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By Bill Greenhalgh

Today’s business demands and increased workplace regulatory requirements converge to create the need for a more “professional” human resources profession

It has been several decades since the “personnel manager” has evolved into the present-day “HR professional” when referring to someone who practices human resources management. But what does this title mean?

Do we mean that (1) this individual belongs to a profession, or (2) this individual earns his or her livelihood practicing HR management?
Let’s consider two well-known (non-HR) professionals for guidance: Usain Bolt, Olympic gold medalist and 100-metre sprint world record holder; and Brian Greenspan, arguably Canada’s best known criminal lawyer.

Both are “professionals,” but the meaning changes upon close inspection. Bolt is recognized as a huge talent in his field and is universally acknowledged as a professional athlete not just because he is paid for his efforts but because he is an exceptionally good sprinter.
Greenspan is a brilliant lawyer, and like Bolt, because he is outstanding in his area of expertise, the public acknowledges his professional status. However, he is also recognized as a professional because he is licensed to practice law in Ontario by the Law Society of Upper Canada and so is a member of the legal “profession.”

Being professional vs being a professional

In the first instance, Bolt is considered a professional because he has crossed over from being a talented amateur to someone who has sufficient talent and commitment to earn a living at sprinting. The same is true of professional musicians, golfers or artists.

A member of the “professions” (as in medicine, law or engineering), on the other hand, is considered a professional because they have made a public commitment to a high standard of performance, integrity and public service and they are held to this by the regulatory body that licenses them to practice their profession. In this instance, protection of the public is of greater importance than financial gain.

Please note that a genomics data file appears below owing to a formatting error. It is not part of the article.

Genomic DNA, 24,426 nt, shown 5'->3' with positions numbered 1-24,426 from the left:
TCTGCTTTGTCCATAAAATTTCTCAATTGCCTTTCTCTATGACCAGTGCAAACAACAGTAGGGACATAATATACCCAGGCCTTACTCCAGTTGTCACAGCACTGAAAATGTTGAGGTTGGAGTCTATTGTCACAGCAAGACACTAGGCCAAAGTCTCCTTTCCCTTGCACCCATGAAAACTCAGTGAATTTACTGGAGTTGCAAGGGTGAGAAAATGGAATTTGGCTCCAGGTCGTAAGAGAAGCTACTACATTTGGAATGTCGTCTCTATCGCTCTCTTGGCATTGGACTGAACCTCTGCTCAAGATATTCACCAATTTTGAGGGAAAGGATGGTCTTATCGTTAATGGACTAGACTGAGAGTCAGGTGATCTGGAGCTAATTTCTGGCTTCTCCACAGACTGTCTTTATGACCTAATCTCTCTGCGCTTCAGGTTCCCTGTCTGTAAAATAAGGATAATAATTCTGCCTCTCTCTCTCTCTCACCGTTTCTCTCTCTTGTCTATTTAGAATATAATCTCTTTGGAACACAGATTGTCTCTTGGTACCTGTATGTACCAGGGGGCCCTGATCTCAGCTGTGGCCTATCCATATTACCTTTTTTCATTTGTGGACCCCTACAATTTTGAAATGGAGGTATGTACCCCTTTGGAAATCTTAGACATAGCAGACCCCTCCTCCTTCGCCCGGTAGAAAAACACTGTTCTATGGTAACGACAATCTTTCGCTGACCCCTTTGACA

In parts of the world where HR has made the greatest strides (such as the UK, Australia, the U.S. and Canada), HR is developing into a true profession (as in law or medicine) that requires protection of the public. Ontario has seen the biggest advance, with the passage of the Registered Human Resources Professionals Act, 2013, which confers regulatory powers on the Human Resources Professionals Association (HRPA) to oversee the Ontario HR profession in the public interest. The legislation means HRPA-member CHRPs/CHRLs/CHREs are now placed in the same category as doctors, lawyers, engineers and accountants.

However, a complicating factor is that “human resources professional” is not a protected title – anyone can call themselves an HR professional (just as anyone can call themselves an engineer or an accountant). This means some individuals who call themselves HR professionals are members of a profession and some are not. The public may not always be clear about the difference; the key is to differentiate those who call themselves HR professionals and those who are members of the HR profession.

Professionalization of HR

We can examine what it means to be an HR professional and a member of the HR profession through the prism of three pillars of professionalism: education; attitudes, values and behaviours; and regulation.

Education and training

Being a professional involves the application of a conceptual or theoretical body of knowledge and requires extensive training and education to acquire. Most professions involve degree-level education offered through the formal educational system, which focuses on the theory necessary to qualify for the profession’s credentials.